Sponsored by The Hyatt Foundation

Ceremony Speech

Lord Palumbo
Chairman of the Jury

Mr. Mayor, President of the Legislature of the city of Buenos Aires, your Excellencies, ladies and gentlemen:

This evening celebrates the 31st Annual Award of the Pritzker Prize for Architecture to this year’s laureate, Peter Zumthor. The 29th of May is one, therefore, that marks a very special chapter in the history of the Prize. For this, as for so much else, we owe a great debt of gratitude to the Pritzker family, and most especially to Cindy, Tom and Margot Pritzker, for their unfailing encouragement and support, as well as to the Mayor of the City of Buenos Aires, Señor Mauricio Macri, for his generosity in making available for the Prize the historic Palacio San Martín and this wonderful and very splendid Palacio del Consejo Deliberante. Picking our way through the historical landscape, we discover that this very same day, 29 May, celebrates two other events of global significance: The first, in 1917, saw the birth of John F. Kennedy, who was to become the 35th President of the United States, and whilst, in 1953, Sir Edmund Hillary and Sherpa Tenzing Norgay became the first men to conquer the hitherto impregnable Mount Everest.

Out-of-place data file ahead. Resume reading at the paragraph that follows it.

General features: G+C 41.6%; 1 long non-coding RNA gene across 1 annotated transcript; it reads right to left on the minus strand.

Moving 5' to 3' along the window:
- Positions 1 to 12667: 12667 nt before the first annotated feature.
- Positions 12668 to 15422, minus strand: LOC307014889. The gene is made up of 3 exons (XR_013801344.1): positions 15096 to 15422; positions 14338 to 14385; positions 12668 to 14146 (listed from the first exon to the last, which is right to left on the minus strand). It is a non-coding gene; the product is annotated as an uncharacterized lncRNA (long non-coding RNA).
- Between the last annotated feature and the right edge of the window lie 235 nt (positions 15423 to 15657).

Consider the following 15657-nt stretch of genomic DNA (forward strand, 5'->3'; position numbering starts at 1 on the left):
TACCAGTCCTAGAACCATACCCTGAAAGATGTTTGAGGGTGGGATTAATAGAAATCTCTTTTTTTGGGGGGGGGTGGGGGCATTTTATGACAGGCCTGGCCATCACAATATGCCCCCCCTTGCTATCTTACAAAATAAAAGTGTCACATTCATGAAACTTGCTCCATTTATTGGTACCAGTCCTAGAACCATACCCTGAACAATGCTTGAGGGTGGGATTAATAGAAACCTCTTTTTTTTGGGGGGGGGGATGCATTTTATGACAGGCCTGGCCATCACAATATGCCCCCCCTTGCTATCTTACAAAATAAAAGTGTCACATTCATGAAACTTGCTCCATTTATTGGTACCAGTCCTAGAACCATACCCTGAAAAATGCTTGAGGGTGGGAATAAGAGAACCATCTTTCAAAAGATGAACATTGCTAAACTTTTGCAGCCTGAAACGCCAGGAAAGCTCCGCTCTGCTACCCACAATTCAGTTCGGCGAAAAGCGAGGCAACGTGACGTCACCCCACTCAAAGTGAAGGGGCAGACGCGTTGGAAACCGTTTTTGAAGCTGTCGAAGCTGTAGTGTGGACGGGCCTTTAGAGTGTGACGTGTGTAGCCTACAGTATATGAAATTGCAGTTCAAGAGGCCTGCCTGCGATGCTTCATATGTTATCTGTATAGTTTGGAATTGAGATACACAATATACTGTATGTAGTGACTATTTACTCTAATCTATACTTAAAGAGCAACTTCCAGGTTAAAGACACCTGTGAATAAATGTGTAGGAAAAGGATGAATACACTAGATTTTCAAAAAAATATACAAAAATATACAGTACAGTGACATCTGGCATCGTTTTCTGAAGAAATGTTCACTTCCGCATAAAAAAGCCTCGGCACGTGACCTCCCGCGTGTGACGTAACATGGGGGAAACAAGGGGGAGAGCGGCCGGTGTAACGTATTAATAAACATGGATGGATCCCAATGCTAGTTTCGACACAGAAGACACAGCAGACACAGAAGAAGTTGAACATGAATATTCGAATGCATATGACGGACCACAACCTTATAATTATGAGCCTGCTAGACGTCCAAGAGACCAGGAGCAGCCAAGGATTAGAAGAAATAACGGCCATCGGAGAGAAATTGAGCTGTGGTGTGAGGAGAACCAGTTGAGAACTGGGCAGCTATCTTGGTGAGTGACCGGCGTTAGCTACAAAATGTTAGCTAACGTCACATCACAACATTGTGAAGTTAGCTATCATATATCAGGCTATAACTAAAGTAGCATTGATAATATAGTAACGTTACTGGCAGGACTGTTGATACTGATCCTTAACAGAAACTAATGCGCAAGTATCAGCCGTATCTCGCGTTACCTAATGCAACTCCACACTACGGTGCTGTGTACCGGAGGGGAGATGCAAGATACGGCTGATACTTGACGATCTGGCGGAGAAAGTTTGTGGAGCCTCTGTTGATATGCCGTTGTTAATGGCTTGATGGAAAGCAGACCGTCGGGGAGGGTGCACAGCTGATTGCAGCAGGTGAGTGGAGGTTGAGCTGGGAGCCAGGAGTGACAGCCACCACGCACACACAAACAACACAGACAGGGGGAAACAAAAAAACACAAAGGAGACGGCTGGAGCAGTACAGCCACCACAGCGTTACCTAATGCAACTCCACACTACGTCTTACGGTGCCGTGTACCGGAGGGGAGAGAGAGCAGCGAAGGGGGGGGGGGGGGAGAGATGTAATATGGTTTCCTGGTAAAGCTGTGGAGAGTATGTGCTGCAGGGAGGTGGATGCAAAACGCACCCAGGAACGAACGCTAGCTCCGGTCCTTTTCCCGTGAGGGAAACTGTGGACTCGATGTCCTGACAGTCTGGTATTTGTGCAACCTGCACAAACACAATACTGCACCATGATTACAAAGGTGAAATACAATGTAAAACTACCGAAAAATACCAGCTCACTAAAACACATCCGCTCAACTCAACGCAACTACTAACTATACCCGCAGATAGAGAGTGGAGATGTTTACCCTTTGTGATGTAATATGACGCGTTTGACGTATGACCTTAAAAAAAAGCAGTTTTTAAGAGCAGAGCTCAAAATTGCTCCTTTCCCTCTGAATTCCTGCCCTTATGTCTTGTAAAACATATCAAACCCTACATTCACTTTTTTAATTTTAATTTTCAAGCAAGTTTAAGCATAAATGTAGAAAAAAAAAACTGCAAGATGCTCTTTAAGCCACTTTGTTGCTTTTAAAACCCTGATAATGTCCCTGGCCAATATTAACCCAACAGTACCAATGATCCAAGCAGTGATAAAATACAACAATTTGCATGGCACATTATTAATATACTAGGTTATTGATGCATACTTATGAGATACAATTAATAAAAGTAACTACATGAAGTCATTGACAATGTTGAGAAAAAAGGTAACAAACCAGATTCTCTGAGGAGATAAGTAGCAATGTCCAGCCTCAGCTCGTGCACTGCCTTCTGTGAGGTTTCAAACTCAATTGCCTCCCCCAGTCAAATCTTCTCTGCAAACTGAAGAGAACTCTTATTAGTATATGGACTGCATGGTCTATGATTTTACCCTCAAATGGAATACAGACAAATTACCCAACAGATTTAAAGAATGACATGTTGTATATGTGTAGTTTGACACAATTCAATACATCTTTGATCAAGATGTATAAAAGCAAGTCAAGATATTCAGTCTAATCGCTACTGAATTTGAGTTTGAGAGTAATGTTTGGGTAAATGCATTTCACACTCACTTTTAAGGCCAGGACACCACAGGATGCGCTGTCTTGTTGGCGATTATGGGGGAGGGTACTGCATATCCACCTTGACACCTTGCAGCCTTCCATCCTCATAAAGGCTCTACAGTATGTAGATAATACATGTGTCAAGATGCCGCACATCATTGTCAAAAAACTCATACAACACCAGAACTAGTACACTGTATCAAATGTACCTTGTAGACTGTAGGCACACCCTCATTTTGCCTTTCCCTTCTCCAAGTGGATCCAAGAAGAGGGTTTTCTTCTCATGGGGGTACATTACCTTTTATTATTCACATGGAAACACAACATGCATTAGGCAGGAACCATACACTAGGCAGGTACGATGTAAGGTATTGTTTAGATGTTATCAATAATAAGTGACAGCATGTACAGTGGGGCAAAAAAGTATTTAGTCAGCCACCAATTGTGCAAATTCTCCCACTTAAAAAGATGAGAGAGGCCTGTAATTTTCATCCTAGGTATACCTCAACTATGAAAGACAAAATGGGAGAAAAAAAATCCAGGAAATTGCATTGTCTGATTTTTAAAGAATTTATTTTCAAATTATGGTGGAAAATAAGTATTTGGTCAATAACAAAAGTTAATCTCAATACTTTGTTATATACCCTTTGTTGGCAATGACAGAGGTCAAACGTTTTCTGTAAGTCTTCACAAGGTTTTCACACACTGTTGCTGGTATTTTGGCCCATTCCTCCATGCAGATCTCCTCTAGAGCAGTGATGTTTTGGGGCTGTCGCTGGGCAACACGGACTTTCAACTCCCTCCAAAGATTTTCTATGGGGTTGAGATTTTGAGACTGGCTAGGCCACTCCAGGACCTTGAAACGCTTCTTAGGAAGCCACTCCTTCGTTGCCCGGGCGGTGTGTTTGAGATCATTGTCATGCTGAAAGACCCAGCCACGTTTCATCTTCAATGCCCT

But to return to the man of the moment. To those who do not know him, Peter Zumthor represents something of an enigma since he cannot be easily labelled, filed and pigeonholed. An architect of coruscating brilliance and a craftsman of refinement and sensibility, Zumthor and his work command international attention and respect. Yet at the same time, he is an intensely private person, with a deep well of reserve, and he is not remotely interested in the cult of celebrity. Public relations, glamour and spin are, to him, an anathema. This is an unusual departure from the norm, as is the fact that he declines more commissions than he accepts and that he will only undertake projects with which he feels entirely comfortable. A quiet man then, self-contained and self-assured, who marches to the beat of his own drum. He much prefers, for example, to dwell upon the meaning of architecture, the atmospheres created by architecture, the music best suited to architecture, rather than to embark upon a discussion of his own work. Of how many can this be said? For me, Mies van der Rohe is one of the very few to come to mind. In fact, Mies and he share a good deal in common. For a start, both come from families of craftsmen. Mies’s father was a master stonemason; Peter Zumthor’s a joiner and cabinetmaker. Peter Zumthor is a thinker in ordered logic and clarity of expression, who works in the spirit of his time, using traditional materials—wood, brick and stone—put together with painstaking precision in the pursuit of achieving perfect harmony between the work itself and its intervention in the environment for which it is intended. His structures link the past to the present, as if by an invisible thread. His overriding priority is to make sure, at all costs, that quality is never sacrificed to quantity. The buildings and structures of Peter Zumthor have about them a serenity, an honesty, a dignity, a quiet strength, a poetic dimension and an aura of high romance. Those who inhabit or visit them find very quickly that the cares and woes of everyday life seem to fall away and assume minor proportions as a result of the therapy that washes over them and that leaves them with the feeling of being at one with nature and, indeed, with themselves.